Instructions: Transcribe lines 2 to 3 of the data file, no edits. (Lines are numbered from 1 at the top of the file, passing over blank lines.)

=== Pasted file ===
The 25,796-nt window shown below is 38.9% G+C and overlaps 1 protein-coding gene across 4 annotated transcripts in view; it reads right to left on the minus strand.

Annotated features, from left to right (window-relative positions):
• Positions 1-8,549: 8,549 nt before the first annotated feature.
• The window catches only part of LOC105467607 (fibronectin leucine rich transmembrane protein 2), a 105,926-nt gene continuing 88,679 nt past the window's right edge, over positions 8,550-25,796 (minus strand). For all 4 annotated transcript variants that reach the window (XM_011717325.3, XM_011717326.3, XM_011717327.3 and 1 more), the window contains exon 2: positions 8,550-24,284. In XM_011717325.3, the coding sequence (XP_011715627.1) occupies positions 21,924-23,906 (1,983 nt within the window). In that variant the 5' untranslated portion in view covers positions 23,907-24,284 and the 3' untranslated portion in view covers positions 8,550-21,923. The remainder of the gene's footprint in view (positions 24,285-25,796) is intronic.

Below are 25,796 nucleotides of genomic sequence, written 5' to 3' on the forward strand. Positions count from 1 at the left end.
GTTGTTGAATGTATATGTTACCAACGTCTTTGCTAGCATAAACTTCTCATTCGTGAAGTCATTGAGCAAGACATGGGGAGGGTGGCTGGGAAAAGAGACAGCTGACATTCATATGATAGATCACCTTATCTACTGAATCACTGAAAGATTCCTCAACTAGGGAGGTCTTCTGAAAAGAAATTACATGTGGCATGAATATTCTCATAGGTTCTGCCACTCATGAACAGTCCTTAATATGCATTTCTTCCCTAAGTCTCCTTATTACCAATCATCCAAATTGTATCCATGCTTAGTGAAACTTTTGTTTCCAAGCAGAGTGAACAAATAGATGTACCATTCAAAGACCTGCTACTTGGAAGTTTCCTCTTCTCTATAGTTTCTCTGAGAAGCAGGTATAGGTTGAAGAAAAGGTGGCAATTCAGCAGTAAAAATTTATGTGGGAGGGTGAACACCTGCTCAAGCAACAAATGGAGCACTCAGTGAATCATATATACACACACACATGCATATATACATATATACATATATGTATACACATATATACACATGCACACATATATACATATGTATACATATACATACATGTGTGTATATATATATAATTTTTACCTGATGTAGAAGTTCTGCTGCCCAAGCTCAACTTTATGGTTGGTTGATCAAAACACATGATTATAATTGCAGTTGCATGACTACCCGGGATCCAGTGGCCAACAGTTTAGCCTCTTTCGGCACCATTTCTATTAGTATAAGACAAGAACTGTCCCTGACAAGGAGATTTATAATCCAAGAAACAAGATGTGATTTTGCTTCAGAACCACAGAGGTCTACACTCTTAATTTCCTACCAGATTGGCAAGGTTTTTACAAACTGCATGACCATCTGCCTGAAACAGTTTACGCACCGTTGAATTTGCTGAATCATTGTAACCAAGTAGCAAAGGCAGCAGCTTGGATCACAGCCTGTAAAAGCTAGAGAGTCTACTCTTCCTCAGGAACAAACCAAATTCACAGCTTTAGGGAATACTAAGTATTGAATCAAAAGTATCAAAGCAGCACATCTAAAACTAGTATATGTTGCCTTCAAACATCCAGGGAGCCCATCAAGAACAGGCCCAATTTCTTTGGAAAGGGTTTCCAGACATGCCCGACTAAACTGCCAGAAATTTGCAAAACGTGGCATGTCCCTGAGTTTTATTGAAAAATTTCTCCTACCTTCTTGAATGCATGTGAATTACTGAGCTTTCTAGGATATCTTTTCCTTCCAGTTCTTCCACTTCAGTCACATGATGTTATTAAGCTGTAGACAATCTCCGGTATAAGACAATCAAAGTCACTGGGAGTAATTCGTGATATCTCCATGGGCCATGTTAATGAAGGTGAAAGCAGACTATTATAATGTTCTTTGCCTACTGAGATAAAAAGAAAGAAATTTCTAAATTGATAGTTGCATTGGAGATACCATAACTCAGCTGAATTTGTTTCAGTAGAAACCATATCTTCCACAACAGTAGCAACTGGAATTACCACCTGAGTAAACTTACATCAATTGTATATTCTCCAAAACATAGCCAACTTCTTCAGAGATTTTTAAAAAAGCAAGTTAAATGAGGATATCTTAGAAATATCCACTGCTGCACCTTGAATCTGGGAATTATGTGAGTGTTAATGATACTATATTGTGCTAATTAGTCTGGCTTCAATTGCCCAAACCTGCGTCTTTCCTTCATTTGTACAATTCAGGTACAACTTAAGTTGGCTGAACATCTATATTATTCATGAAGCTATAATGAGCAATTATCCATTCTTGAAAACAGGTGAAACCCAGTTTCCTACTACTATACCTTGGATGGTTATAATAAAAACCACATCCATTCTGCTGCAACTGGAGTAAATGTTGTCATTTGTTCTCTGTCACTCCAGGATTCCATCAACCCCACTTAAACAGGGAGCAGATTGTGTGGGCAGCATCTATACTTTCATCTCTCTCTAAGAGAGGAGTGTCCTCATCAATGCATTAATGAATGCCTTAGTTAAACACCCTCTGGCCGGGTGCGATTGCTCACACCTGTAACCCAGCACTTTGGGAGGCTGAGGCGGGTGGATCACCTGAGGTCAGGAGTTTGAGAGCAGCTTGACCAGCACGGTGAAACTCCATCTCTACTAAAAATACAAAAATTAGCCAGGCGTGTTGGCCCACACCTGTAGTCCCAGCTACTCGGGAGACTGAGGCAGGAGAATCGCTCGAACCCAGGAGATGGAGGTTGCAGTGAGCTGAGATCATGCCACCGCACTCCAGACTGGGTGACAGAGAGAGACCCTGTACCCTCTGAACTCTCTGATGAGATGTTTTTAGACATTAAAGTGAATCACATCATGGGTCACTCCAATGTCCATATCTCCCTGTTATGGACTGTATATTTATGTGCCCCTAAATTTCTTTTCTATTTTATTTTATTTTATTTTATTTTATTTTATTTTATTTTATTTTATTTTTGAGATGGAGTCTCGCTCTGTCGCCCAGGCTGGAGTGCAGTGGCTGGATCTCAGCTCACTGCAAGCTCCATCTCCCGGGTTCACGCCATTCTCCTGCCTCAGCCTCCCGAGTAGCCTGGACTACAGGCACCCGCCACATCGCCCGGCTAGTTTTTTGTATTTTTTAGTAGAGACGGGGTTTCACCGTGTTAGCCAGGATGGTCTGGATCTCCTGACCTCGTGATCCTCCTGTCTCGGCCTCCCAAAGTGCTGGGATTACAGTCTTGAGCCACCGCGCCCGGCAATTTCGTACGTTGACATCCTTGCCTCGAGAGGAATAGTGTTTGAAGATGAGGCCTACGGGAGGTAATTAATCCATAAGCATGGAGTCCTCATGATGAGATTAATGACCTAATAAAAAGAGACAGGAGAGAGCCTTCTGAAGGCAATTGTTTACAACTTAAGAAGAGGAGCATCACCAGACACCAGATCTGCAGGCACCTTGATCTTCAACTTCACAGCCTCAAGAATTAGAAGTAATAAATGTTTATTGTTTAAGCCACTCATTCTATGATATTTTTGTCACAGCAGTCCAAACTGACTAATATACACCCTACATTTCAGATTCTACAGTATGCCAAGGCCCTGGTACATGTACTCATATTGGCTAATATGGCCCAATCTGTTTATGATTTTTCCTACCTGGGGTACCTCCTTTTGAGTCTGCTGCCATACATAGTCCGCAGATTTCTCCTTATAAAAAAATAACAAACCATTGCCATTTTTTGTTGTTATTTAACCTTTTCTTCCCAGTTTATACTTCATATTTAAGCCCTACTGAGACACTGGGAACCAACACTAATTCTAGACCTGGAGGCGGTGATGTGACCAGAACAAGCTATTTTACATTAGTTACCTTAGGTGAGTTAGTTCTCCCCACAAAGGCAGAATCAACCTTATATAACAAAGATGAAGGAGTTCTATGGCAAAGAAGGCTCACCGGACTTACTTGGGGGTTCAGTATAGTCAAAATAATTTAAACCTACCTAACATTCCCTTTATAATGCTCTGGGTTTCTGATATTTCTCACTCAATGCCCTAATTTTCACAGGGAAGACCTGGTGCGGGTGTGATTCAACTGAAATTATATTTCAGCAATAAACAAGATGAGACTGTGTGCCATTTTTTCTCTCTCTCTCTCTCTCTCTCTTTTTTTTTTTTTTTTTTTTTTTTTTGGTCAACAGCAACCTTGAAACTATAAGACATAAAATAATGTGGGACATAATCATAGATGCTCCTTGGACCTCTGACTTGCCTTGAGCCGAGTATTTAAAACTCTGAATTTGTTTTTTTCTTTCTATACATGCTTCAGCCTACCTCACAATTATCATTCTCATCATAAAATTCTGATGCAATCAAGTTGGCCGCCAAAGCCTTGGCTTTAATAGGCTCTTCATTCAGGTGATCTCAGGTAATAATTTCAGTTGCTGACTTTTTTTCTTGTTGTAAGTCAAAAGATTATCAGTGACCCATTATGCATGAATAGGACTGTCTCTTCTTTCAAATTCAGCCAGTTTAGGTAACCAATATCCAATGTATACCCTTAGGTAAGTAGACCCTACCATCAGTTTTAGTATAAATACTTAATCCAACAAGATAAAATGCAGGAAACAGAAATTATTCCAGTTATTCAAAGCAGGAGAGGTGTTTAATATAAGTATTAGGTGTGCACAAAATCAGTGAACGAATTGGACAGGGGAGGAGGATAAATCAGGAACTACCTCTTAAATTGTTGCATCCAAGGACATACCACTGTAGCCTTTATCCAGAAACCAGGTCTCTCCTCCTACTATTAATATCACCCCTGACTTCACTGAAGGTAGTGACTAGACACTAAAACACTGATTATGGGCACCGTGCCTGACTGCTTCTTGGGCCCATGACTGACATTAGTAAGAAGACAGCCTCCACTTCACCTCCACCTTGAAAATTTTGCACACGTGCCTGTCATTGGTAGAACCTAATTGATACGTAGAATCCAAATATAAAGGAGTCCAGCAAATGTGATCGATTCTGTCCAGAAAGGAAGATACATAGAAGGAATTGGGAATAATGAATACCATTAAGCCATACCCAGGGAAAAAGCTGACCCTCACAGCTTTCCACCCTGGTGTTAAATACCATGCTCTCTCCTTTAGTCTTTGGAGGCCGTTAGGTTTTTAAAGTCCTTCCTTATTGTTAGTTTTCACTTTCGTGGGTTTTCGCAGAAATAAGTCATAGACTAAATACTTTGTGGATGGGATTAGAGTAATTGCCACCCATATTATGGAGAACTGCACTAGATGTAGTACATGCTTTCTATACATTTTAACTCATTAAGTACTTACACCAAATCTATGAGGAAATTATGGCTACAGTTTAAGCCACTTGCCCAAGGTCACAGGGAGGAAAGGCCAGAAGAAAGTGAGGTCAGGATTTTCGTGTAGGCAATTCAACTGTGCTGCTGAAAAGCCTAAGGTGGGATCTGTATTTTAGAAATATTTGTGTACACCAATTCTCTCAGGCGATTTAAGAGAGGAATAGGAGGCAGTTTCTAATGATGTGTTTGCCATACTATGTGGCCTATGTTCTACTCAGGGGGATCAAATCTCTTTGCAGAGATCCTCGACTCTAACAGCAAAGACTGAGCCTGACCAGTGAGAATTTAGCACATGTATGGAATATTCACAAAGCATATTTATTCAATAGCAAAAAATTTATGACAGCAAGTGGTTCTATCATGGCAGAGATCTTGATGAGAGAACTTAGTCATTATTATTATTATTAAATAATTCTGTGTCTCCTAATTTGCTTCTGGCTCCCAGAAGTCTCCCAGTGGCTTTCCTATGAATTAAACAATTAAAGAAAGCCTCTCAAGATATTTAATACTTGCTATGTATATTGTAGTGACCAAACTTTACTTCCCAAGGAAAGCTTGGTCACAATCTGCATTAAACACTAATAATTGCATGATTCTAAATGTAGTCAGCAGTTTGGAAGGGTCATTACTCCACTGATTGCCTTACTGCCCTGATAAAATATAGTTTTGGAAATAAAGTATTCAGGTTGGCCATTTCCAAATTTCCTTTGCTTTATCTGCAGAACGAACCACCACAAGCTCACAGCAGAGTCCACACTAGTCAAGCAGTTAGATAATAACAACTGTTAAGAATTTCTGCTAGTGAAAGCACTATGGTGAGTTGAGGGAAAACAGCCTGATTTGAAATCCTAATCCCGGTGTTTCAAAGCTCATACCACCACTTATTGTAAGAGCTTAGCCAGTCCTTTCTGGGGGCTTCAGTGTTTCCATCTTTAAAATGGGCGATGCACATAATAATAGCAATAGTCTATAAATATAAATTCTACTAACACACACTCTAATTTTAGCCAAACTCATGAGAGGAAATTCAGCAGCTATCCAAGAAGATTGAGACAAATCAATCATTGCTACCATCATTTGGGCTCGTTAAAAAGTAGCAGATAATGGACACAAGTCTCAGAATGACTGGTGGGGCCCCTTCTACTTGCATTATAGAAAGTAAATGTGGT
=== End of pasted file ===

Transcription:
Annotated features, from left to right (window-relative positions):
• Positions 1-8,549: 8,549 nt before the first annotated feature.